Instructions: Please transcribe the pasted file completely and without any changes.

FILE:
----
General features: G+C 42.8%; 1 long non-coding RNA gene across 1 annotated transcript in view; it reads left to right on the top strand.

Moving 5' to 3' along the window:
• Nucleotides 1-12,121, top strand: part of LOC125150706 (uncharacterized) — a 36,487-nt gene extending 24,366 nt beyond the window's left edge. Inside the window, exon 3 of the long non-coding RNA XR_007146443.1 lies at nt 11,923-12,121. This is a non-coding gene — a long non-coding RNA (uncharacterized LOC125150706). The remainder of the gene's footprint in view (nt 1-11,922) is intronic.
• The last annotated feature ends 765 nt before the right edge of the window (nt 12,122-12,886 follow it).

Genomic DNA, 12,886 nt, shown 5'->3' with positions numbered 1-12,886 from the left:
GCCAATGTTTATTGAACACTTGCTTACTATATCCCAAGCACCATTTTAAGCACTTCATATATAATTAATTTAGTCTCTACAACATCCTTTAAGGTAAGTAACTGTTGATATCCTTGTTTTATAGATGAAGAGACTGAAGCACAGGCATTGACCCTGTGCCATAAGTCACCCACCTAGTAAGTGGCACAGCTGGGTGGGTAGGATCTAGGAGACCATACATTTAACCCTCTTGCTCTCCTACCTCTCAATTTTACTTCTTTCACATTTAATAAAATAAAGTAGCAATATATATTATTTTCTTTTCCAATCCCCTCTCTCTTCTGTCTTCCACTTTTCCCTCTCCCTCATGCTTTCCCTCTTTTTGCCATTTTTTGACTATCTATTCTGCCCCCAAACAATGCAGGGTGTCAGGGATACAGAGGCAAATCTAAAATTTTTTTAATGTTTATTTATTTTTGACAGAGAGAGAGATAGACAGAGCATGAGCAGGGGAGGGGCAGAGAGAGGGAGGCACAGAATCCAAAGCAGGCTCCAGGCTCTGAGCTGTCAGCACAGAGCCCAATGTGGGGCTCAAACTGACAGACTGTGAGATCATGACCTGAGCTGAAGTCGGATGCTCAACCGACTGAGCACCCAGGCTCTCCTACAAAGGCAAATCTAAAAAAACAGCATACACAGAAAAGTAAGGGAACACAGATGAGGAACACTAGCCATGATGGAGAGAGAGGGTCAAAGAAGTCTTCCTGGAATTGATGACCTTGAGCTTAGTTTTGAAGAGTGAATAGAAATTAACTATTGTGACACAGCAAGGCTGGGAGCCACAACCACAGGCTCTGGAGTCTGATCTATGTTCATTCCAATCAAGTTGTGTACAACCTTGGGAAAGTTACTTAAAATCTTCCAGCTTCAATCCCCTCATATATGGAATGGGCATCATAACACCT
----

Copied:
General features: G+C 42.8%; 1 long non-coding RNA gene across 1 annotated transcript in view; it reads left to right on the top strand.

Moving 5' to 3' along the window:
• Nucleotides 1-12,121, top strand: part of LOC125150706 (uncharacterized) — a 36,487-nt gene extending 24,366 nt beyond the window's left edge. Inside the window, exon 3 of the long non-coding RNA XR_007146443.1 lies at nt 11,923-12,121. This is a non-coding gene — a long non-coding RNA (uncharacterized LOC125150706). The remainder of the gene's footprint in view (nt 1-11,922) is intronic.
• The last annotated feature ends 765 nt before the right edge of the window (nt 12,122-12,886 follow it).

Genomic DNA, 12,886 nt, shown 5'->3' with positions numbered 1-12,886 from the left:
GCCAATGTTTATTGAACACTTGCTTACTATATCCCAAGCACCATTTTAAGCACTTCATATATAATTAATTTAGTCTCTACAACATCCTTTAAGGTAAGTAACTGTTGATATCCTTGTTTTATAGATGAAGAGACTGAAGCACAGGCATTGACCCTGTGCCATAAGTCACCCACCTAGTAAGTGGCACAGCTGGGTGGGTAGGATCTAGGAGACCATACATTTAACCCTCTTGCTCTCCTACCTCTCAATTTTACTTCTTTCACATTTAATAAAATAAAGTAGCAATATATATTATTTTCTTTTCCAATCCCCTCTCTCTTCTGTCTTCCACTTTTCCCTCTCCCTCATGCTTTCCCTCTTTTTGCCATTTTTTGACTATCTATTCTGCCCCCAAACAATGCAGGGTGTCAGGGATACAGAGGCAAATCTAAAATTTTTTTAATGTTTATTTATTTTTGACAGAGAGAGAGATAGACAGAGCATGAGCAGGGGAGGGGCAGAGAGAGGGAGGCACAGAATCCAAAGCAGGCTCCAGGCTCTGAGCTGTCAGCACAGAGCCCAATGTGGGGCTCAAACTGACAGACTGTGAGATCATGACCTGAGCTGAAGTCGGATGCTCAACCGACTGAGCACCCAGGCTCTCCTACAAAGGCAAATCTAAAAAAACAGCATACACAGAAAAGTAAGGGAACACAGATGAGGAACACTAGCCATGATGGAGAGAGAGGGTCAAAGAAGTCTTCCTGGAATTGATGACCTTGAGCTTAGTTTTGAAGAGTGAATAGAAATTAACTATTGTGACACAGCAAGGCTGGGAGCCACAACCACAGGCTCTGGAGTCTGATCTATGTTCATTCCAATCAAGTTGTGTACAACCTTGGGAAAGTTACTTAAAATCTTCCAGCTTCAATCCCCTCATATATGGAATGGGCATCATAACACCT